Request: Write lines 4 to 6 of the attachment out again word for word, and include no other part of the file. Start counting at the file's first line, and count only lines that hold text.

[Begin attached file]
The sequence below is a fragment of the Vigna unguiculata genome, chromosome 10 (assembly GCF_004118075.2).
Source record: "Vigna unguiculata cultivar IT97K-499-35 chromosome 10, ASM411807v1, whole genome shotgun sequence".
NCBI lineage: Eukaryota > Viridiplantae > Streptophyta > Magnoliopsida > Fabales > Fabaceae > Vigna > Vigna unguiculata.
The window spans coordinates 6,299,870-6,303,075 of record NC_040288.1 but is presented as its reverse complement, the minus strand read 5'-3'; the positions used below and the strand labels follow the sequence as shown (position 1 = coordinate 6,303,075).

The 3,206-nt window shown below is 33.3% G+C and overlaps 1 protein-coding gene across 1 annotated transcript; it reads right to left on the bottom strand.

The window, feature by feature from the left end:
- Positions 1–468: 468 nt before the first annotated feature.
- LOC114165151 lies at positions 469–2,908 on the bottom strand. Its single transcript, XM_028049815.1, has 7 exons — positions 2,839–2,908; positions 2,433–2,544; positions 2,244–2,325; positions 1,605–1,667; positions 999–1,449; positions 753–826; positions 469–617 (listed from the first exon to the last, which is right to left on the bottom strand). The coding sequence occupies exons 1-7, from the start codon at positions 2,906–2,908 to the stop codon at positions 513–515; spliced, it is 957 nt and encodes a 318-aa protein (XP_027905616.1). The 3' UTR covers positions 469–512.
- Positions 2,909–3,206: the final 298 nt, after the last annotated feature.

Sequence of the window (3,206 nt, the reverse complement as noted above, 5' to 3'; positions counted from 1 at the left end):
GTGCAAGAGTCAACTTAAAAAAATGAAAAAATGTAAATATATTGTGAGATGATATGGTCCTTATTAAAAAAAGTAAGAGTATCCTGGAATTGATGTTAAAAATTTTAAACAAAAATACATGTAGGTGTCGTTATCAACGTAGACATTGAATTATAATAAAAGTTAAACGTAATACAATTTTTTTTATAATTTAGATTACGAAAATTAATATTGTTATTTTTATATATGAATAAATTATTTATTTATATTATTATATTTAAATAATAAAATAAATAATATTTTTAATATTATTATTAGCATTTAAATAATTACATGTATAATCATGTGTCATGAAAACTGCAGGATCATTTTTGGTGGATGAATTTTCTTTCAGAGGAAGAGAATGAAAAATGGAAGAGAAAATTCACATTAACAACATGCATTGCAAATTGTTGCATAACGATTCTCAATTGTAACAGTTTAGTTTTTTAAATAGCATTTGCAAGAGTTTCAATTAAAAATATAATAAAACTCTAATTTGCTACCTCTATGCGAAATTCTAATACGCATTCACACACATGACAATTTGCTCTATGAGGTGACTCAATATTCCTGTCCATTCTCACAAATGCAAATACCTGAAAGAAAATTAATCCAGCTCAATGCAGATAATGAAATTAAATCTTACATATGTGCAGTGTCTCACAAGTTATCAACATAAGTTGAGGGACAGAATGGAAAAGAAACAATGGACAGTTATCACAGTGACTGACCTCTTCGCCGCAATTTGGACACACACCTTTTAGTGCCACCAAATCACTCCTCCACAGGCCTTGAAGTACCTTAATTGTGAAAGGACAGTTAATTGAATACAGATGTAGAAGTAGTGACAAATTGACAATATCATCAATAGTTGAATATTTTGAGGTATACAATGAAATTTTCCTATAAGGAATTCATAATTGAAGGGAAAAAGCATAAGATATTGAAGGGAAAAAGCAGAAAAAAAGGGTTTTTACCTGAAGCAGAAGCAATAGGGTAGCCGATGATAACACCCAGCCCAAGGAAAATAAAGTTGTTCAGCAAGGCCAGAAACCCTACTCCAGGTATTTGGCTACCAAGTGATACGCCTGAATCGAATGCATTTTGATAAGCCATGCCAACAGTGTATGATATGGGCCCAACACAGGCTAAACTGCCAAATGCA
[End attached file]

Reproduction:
The window spans coordinates 6,299,870-6,303,075 of record NC_040288.1 but is presented as its reverse complement, the minus strand read 5'-3'; the positions used below and the strand labels follow the sequence as shown (position 1 = coordinate 6,303,075).

The 3,206-nt window shown below is 33.3% G+C and overlaps 1 protein-coding gene across 1 annotated transcript; it reads right to left on the bottom strand.

The window, feature by feature from the left end: